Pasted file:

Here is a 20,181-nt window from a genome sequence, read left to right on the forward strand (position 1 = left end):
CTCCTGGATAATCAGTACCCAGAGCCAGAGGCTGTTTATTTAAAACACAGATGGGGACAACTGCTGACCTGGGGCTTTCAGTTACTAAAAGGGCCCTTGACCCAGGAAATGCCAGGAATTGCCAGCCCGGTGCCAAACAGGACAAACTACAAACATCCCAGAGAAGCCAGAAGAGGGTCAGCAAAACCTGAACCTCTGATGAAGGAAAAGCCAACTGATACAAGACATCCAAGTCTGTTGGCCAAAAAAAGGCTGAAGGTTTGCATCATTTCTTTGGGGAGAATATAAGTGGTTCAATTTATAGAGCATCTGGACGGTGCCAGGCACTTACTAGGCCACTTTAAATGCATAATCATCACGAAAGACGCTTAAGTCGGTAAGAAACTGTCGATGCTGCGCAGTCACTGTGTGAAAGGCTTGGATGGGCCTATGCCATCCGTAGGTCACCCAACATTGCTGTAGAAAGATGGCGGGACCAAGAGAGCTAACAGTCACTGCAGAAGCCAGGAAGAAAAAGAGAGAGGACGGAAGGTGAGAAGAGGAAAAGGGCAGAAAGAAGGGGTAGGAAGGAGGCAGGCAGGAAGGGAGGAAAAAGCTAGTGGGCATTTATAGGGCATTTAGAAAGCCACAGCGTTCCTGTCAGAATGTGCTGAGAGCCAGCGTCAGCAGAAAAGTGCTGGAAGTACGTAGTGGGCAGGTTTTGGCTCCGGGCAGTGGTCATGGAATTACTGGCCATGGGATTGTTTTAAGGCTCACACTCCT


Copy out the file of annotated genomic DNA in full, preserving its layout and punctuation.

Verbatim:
Here is a 20,181-nt window from a genome sequence, read left to right on the forward strand (position 1 = left end):
CTCCTGGATAATCAGTACCCAGAGCCAGAGGCTGTTTATTTAAAACACAGATGGGGACAACTGCTGACCTGGGGCTTTCAGTTACTAAAAGGGCCCTTGACCCAGGAAATGCCAGGAATTGCCAGCCCGGTGCCAAACAGGACAAACTACAAACATCCCAGAGAAGCCAGAAGAGGGTCAGCAAAACCTGAACCTCTGATGAAGGAAAAGCCAACTGATACAAGACATCCAAGTCTGTTGGCCAAAAAAAGGCTGAAGGTTTGCATCATTTCTTTGGGGAGAATATAAGTGGTTCAATTTATAGAGCATCTGGACGGTGCCAGGCACTTACTAGGCCACTTTAAATGCATAATCATCACGAAAGACGCTTAAGTCGGTAAGAAACTGTCGATGCTGCGCAGTCACTGTGTGAAAGGCTTGGATGGGCCTATGCCATCCGTAGGTCACCCAACATTGCTGTAGAAAGATGGCGGGACCAAGAGAGCTAACAGTCACTGCAGAAGCCAGGAAGAAAAAGAGAGAGGACGGAAGGTGAGAAGAGGAAAAGGGCAGAAAGAAGGGGTAGGAAGGAGGCAGGCAGGAAGGGAGGAAAAAGCTAGTGGGCATTTATAGGGCATTTAGAAAGCCACAGCGTTCCTGTCAGAATGTGCTGAGAGCCAGCGTCAGCAGAAAAGTGCTGGAAGTACGTAGTGGGCAGGTTTTGGCTCCGGGCAGTGGTCATGGAATTACTGGCCATGGGATTGTTTTAAGGCTCACACTCCT